Deer Rock Intentional Community

[Excerpts presented at Sheltering Ourselves - Women´s Learning Exchange ]

The Dream

On days when the news reaches levels of depressing that warrant general alarm and the signs of change make the horizon take horrifying shapes recognizable from logic and history, on those days the dream of escaping to some utopia of your own specification is so clear. After all, the deterioration in the social contract between citizens and government that we´re witnessing must be evident to other seekers. As the inhumane attitudes encountered on the everyday street become the norm, the desire for solidarity and refuge with souls of like mind grows in intensity. Is it a survival mechanism? The sanity of radical action becomes so appealing, more than the risk of losing what shambles remain of social relations. Day by day that risk diminishes with the diminishing benefits and growing liabilities.

Social justice exacts such a high price from those who pursue it. Mechanisms that gave citizens more direct control over the abuses of government, such as jury powers to judge the fairness of laws and their application, have been eroded. Protocols within government for problem solving, even Robert's rules of order have degenerated into gamesmanship exercises. The most primitive commercial concepts have invaded social spheres that were once committed to health, learning and reform.

So when a friend not long ago said that, in fact, there are utopian experiments in considerable number being worked on all over the US, it was the beginning of an odyssey to determine what such endeavors were like, where they were, who were the members and whether they were viable enterprises, these intentional communities.


The Search

A trip to the library produced a volume titled Communities Directory: A Guide To Cooperative Living that offered up-to-date information on over 500 North American intentional communities and others on other continents. Published periodically by the Fellowship for Intentional Community, the descriptions and images were mind boggling in their diversity... environmentalists of all stripes, all religious persuasions including conventional, newage, none and all, artist and craft colonies, myriad experiments in governance and economics.. urban and rural, just forming and some approaching second generation.

The next stage was to write to those that seemed to match the dream, research the surrounding geographies, economies and people, til we narrowed our search to variables that required visiting. Each seemed to have some formal agreements that members subscribed to, a set of operating procedures and finances as well as the physical realities of people and resources like land, structures and/or plans to pore over.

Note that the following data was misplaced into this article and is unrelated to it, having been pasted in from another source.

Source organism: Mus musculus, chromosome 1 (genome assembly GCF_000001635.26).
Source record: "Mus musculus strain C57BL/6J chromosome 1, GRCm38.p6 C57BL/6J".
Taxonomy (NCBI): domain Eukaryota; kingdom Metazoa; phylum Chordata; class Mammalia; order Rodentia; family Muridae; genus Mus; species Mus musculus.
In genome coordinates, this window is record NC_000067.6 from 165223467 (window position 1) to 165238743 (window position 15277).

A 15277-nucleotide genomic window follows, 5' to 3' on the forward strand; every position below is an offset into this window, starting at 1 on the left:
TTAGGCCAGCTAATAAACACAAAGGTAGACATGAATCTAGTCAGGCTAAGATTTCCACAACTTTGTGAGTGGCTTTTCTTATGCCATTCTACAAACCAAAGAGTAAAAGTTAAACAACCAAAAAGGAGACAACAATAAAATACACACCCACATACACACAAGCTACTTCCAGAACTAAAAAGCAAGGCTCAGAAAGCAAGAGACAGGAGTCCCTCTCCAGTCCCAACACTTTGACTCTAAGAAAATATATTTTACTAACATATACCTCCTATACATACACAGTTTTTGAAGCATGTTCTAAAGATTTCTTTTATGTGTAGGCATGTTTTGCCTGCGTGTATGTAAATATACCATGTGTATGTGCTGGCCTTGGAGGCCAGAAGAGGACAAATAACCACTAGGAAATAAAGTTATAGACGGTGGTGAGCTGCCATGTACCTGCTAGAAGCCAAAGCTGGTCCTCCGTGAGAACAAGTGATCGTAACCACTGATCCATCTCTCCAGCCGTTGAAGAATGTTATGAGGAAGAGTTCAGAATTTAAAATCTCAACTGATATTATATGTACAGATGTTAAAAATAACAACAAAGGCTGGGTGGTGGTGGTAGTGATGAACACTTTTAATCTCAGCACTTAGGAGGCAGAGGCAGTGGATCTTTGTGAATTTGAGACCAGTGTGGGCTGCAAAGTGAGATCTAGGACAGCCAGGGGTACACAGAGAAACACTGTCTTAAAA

Our variables centered on new vs existing, neo-hippie vs new age. We were seeking a level of involvement that was pioneer village not intensely intimate, a degree of freedom in economic and spiritual affairs but consistent with simplicity, environmental and social commitments. Existing communities offered a sense of security that appealed after visiting the meetings of a local group that was just forming only to watch the group disband for lack of agreement on timing and sequencing. But the taste of excitement in deciding community direction with so few past constraints, being part of the group´s fundamental choices, learning how it was all done, held more promise than ´coming in late´.

We visited several relatively new groups, some more close knit, some much more insular. One was modeled on a successful old hippie group in the beautiful foothills of the Blue Ridge Mountains of VA, giving the basic structure some added viability. The group were neo-hippies and very low-key and thoughtful but the finances were definitely shoestring and encumbered by a substantial debtload. Decisionmaking was all done by consensus and there was an air of both peaceful consciousness and intense concern for meaningful survival.

They had been meeting for almost three years by then, two years to work out the group´s principles, their operating practices, their legal status as a non-profit, their fund-raising for the downpayment and their land search.

Once they had found the land, began the negotiations on how to use the existing facilities, what to convert, how and when, who could take responsibility for various roles, who should move onto the land, what sequence to proceed, what county requirements needed to be met, which neighbors were hostile and how to generate the income to cover the payments.

The early days had drawn a large group together but the toll of constant stress and suspense as well as the volatile personalities of the more dynamic founders had whittled the group down to a handful. The largest single exodus was the result of a cohousing group that started up closer to the city. The lure of an option whose hazards were less imminent?


Deer Rock Inc.

The reality was that this was a debt-burdened non-profit, holding a beautiful, but somewhat neglected piece of real estate and committed to somehow guaranteeing that utopian principles would prevail, short-term as well as long-term. The financial ramifications of buying into this operation were not inconsequential.

DeerRock GroupHouse

Coming to DeerRock Together
Participatory Community Finances
DeerRock Orchard



Sharing, belonging,
networking and consensus.
What's doable.